.: roll out those lazy, hazy, crazy days of summer – at Greenbush!:.

sunglasses on gravel

“And so with the sunshine and the great bursts of leaves growing on the trees, just as things grow in fast movies, I had that familiar conviction that life was beginning over again with the summer.” — F. Scott Fitzgerald, The Great Gatsby. 

Depression is like a nightmare in reverse. You wake up from a horrible dream and your heart is pounding and you’re breaking out in a sweat, but then you realize you’re awake and you feel a flooding sense of relief. Depression is the opposite: you wake up into the nightmare, and there’s no end. It’s insidious, pervasive, it compounds daily like the interest on your student loans, and there is no end in sight. Just sinking.

And so when you’re finally able to see beyond it, to lift your foot up from the quicksand, to angle your mouth above water, whatever metaphor you want to use, it is cause for celebration.

For me, that celebration was exploring a place I’d never been before, and trusting that I’d make it through in one piece. That might seem dramatic, but review what you know about me: I’m a woman who has lived a rather sheltered life thanks to her parents and a deeply misogynist patriarchal culture, and I’ve never traveled alone. One week roadtripping through Michigan and hoping my AirBnB hosts wouldn’t murder me was my fucking Odyssey, man.

I left the house feeling light and relieved. It was the longest I’d have to go before I was back home again. That might seem melodramatic, yet again, but remember, home is more like a prison to me than a sanctuary, a place of respite.

I consulted my itinerary at the gas station. I was to leave at 9AM, which I had done, which would get me to Greenbush in Sawyer, Michigan, by 11:30. I had planned to eat there, and budgeted from 11:30-1pm to take my time and enjoy the spot and its offerings.

This was all well and good until you take into account that I’m a moron and didn’t account for the time difference. I got to Greenbush in a right state of panic, because 15 minutes earlier the clock in my car had said 11:15, and now it was somehow 12:30, and I didn’t have much time AT ALL if I wanted to keep to my schedule, which I absolutely did, because if you didn’t plan in all your fun, were you really having all the fun you could?

(No, you were not. FUN DEMANDS SCHEDULES, guys!)

I arrived at Greenbush and, miracle of miracles, promptly got a seat at the bar. If you’ve ever been to Greenbush, you know what a feat this is, even for one person seeking to sit alone at the bar. The last time I was there, I stood in the corner for a half hour before something opened up, and I wasn’t the only one.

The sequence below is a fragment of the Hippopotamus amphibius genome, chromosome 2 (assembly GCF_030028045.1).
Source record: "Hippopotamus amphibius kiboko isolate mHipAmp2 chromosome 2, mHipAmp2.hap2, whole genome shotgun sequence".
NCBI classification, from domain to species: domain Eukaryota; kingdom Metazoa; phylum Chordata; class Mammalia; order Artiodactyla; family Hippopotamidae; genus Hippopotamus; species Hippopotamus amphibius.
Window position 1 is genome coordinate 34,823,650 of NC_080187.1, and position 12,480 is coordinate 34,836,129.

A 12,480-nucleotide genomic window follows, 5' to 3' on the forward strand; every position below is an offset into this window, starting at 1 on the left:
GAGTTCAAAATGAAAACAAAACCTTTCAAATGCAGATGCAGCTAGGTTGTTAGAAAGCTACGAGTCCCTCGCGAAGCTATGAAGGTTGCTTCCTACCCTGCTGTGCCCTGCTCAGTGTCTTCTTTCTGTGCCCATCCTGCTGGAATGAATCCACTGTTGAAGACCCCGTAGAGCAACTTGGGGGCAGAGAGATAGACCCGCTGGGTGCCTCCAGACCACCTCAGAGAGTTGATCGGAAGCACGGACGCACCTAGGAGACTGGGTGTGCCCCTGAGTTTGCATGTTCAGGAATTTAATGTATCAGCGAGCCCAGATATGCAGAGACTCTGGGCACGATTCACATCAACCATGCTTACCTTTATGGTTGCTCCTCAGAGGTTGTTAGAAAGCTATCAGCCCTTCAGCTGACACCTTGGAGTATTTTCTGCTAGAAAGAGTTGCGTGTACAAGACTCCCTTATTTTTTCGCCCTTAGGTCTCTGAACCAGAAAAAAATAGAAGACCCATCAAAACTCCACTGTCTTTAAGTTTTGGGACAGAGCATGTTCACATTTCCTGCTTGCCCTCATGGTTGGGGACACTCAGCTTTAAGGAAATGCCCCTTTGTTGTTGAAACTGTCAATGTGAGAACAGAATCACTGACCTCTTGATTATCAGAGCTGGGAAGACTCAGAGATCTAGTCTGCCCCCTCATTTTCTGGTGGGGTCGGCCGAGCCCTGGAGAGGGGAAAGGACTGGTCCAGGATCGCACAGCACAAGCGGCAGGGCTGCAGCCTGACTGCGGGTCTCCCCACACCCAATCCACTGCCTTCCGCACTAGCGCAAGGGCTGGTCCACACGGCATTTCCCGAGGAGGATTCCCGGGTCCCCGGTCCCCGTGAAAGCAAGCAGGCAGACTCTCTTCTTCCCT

greenbush 1

I looked at the list and wasn’t super enthused, as this trip was before I was a proper IPA lover. (It took me about 200 unique IPAs for my palate to actually come to understand and appreciate them. I like them a lot now, but boy, did it take a while.)

I settled on a number of small pours and some food. Mulehead was a Belgian saison at 7.2%, and I also got a Traktor to start, which was a golden creame ale at just 6.1%. They were okay. Good, but not remarkable. I was a little bummed about the lackluster start to my trip – I mean, I was supposed to be blown away by some super flavorful, inventive beer right out of the gate, right?

I got Sunspot and Jukebox Hero, which I liked better, and ordered some kind of brisket sandwich which was great.

greenbush 3

Yeah, a world-class photographer, I am NOT.

All in all, I’m glad I started my trip with Greenbush. I feel like you can’t make the mini-pilgrimage from IL to MI without stopping there, especially if one of the main focuses of the trip is beer. The thing is, Sawyer is a tiny little town. Super cute, but tiny. They’ve got cute stores, don’t get me wrong: there’s a fancy coffee shop and a fancy boutique and some other stuff. But it doesn’t have a lot going on, and Greenbush is the main act in town, so that’s where everyone goes.

My time at Greenbush was slightly rushed, very crowded, and little underwhelming. I wouldn’t return for a little more than two years, and I wouldn’t particularly miss it.

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